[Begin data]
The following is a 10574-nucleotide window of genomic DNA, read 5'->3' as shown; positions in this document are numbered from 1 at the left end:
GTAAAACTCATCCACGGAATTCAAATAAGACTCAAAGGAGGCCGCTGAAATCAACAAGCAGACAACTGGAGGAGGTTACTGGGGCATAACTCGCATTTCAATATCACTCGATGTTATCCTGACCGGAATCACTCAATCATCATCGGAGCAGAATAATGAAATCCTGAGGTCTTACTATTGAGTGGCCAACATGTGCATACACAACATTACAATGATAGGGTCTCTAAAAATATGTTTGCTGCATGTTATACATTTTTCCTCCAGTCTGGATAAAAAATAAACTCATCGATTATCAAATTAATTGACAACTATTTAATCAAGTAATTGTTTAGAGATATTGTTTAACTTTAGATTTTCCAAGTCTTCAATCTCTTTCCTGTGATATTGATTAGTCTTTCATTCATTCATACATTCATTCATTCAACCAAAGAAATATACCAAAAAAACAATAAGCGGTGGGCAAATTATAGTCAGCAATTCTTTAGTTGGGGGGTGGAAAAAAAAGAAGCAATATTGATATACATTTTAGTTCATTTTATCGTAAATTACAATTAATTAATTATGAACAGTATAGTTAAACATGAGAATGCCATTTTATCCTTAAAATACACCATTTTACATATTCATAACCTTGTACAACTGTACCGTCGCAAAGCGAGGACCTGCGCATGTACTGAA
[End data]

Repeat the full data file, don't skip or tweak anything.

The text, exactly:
The following is a 10574-nucleotide window of genomic DNA, read 5'->3' as shown; positions in this document are numbered from 1 at the left end:
GTAAAACTCATCCACGGAATTCAAATAAGACTCAAAGGAGGCCGCTGAAATCAACAAGCAGACAACTGGAGGAGGTTACTGGGGCATAACTCGCATTTCAATATCACTCGATGTTATCCTGACCGGAATCACTCAATCATCATCGGAGCAGAATAATGAAATCCTGAGGTCTTACTATTGAGTGGCCAACATGTGCATACACAACATTACAATGATAGGGTCTCTAAAAATATGTTTGCTGCATGTTATACATTTTTCCTCCAGTCTGGATAAAAAATAAACTCATCGATTATCAAATTAATTGACAACTATTTAATCAAGTAATTGTTTAGAGATATTGTTTAACTTTAGATTTTCCAAGTCTTCAATCTCTTTCCTGTGATATTGATTAGTCTTTCATTCATTCATACATTCATTCATTCAACCAAAGAAATATACCAAAAAAACAATAAGCGGTGGGCAAATTATAGTCAGCAATTCTTTAGTTGGGGGGTGGAAAAAAAAGAAGCAATATTGATATACATTTTAGTTCATTTTATCGTAAATTACAATTAATTAATTATGAACAGTATAGTTAAACATGAGAATGCCATTTTATCCTTAAAATACACCATTTTACATATTCATAACCTTGTACAACTGTACCGTCGCAAAGCGAGGACCTGCGCATGTACTGAA